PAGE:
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Heritage schoolhouses built in the Philippines between 1907 and
1946 that follow standard plans designed by Architect William
They are named after Assemblyman
Isauro Gabaldon who authored
Act 1801. The act, also known as the
Gabaldon Act of 1907, appropriated
PhP 1 million between 1907 to 1915 for
the "construction of schoolhouses of
strong materials in barrios with
guaranteed daily attendance of not less
than sixtypupils".
Gabaldon schools are of historic, architectural and socio-political significance to
the Philippines.
Public schools were to the American colonial regime what Baroque churches
were to the Spanish period. In their time, both were the most imposing
structures in all our provinces, cities and towns. As Spain used religion to
colonize and Hispanize, the United States of America established the public
education system for "pacification" and Americanization.

Approximately 3,000 school buildings of the Gabaldon type were erected all over the
Philippines during the American colonial period (1898-1945).
1. School buildings elevated from the ground by a
concrete base.
2. Their whole upper structure is entirely made up of wood
and the roofing is out of galvanized iron sheets.
3. High ceiling, spacious corridors and rooms that are
divided by wooden collapsible partitions.
4. Wide windows that are made of capiz shells allowing
the breeze to come in and out of the room.
This authentic design patterned after the bahay kubo, was conceptualized by
Architect William E. Parson and is designed for tropical countries. With the
comfort thats manifested in its architectural design, Gabaldons are edifices
that are conducive to learning for the schoolchildren.
main distinct
1) single or two storeystructure;
2) elevated ground floor, with flooring
made of tongue and groove
(T&G) wood planks;
3) largeawning windows with capiz-
shelled panels and wooden
4) corrugated iron roof sheathing;
5) symmetrical plan and front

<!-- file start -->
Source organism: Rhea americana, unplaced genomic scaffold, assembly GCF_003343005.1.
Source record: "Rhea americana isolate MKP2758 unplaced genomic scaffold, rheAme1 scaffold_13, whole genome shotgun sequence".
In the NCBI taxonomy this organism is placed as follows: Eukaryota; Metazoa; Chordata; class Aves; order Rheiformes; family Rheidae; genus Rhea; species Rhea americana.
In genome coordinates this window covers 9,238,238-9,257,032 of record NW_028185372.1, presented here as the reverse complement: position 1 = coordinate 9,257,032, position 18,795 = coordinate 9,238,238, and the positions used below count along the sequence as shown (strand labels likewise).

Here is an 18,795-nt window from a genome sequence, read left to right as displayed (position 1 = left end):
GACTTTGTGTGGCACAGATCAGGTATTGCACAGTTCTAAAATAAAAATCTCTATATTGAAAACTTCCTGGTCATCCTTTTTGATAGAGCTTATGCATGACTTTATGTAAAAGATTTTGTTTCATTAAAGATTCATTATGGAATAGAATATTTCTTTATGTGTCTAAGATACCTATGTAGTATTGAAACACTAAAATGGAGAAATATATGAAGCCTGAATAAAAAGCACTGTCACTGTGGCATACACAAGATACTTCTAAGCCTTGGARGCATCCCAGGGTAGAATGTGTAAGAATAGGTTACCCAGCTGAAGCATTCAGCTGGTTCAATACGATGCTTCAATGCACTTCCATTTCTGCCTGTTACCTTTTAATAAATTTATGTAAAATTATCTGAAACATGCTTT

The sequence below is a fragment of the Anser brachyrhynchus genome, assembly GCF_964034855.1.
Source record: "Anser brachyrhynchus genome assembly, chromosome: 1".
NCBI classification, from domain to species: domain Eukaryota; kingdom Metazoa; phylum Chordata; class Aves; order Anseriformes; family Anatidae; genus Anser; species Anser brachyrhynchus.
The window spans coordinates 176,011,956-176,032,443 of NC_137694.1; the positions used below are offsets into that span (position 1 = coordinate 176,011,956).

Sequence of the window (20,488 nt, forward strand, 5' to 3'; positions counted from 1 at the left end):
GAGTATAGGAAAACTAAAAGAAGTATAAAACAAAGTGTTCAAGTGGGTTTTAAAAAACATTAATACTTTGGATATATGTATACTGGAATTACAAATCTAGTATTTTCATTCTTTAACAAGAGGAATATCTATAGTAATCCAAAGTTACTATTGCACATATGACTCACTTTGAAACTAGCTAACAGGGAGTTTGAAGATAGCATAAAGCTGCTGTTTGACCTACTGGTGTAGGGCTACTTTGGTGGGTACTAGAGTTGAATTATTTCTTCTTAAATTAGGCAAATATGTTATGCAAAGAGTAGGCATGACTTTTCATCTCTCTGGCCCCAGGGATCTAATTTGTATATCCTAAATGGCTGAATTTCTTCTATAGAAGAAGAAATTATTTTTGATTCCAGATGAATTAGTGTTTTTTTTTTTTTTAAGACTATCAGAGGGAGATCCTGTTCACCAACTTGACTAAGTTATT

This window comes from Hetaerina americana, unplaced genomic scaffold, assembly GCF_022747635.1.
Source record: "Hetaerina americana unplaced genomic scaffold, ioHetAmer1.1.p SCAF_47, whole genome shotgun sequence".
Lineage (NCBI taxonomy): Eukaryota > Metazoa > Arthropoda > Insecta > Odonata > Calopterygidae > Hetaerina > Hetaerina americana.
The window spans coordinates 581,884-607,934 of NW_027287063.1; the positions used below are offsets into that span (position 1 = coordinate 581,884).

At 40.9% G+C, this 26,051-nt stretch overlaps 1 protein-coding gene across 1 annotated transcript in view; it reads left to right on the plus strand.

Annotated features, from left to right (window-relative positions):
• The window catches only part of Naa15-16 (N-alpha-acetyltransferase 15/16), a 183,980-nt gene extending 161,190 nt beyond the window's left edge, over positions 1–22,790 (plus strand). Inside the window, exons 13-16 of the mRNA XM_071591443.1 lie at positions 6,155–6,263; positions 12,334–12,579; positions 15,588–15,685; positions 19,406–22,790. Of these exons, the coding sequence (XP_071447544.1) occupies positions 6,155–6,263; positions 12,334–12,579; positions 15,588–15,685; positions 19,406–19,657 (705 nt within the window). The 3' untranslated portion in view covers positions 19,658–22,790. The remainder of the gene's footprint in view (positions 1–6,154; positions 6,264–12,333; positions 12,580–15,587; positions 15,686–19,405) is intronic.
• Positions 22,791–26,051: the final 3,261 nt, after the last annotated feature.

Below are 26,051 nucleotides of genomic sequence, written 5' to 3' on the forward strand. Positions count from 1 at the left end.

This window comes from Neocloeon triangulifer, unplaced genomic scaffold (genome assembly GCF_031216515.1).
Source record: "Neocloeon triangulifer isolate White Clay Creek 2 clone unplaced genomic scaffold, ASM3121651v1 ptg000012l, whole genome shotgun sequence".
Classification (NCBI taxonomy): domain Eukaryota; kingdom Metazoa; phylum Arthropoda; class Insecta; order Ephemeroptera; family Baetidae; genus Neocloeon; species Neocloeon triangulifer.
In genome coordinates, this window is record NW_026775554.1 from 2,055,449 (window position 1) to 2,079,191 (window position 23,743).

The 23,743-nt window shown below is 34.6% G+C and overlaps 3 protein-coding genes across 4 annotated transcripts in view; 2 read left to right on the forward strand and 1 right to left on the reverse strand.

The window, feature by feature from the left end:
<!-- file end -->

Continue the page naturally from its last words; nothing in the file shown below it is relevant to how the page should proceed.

6) central porch and wide stairs (for
single storey building) and
withidentical side staircases (for
two-storey building);
7) classrooms connected by a
8) rooms have twoswing-out doors;
9) H or U shape plan.
kuguita elementary
school, camiguin

baylao elementary school
(mambajao), camiguin

capas elementary school

The Capas Gabaldon Elementary School holds the first Public
Elementary School ICT Center in the Division of Tarlac Province.
mercedes central school
Bontoc Central School
(Mountain Province)

Oas Central School

Bicol University College of Education
Laboratory School (Legazpi City)

Baguio Central School

Paoay Elementary School
(Ilocos Norte)

Misamis Provincial
School, (MOGCHS)

Misamis Oriental General
Comprehensive High School

Restoration of MOGCHS

Sagay Elementary School,

Guinsiliban Central

Mambajao Central School

Pampanga High School
(City of San Fernando)

Upland Elementary School
(Carcar), Cebu

Bacong Elementary
School, Negros Oriental

North City Elementary School
(Dumaguete City), Negros Oriental

Silay North Elementary

The overall design and orientation allow for maximum ventilation and acoustical
requirements ideal for learning spaces in a tropical environment. At the
same time, its architectural aesthetic and structural elements like the
calado, exposed beams, awning windows, fascia have designs that range from
geometric minimalist to intricate adding to the whole character of the
Gabaldon building as a bastion for learning.

RA 10077
With the ratification of the National Heritage Act of 2009 or RA 10077,
Gabaldon schools, being structures dating at least fifty (50) years old, are
considered Important Cultural Properties (unless declared otherwise by
the National Historical Institute, now National Historical Commission of the
Philippines). AnImportant Cultural Property, as defined in RA 10077, refer
to a cultural property having exceptional cultural, artistic, and historical
significance to the Philippines, and which shall be given, among
others,priority government funding for its protection, conservation and/or
conservation of gabaldon
Gabaldon schools, may be among the more underrated Philippine heritage
structures, but they are the most unremitting, the most constant and
incessant in meeting the demands of their original use and purpose, not
only in their functionality but with their aesthetic faculties as well.
The Department of Education (DepEd) Memo 164 Series of 2009 Constituting
a Task Force on the Conservation of Heritage School Buildings, in
recognizing the significance of the Gabaldon schools, mandates the
strengthening of its School Building Restoration Program with the creation
of a task force to identify and restore the heritage school houses of the
The Section 32 of the National Heritage Act of 2009 also iterates the role of
DepEd, working closely with the National Commission on Culture and Arts,
the National Historical Commission of the Philippines and otherappropriate
institutions in the conservation and restoration of its built heritage such as
the significant Gabaldon School buildings.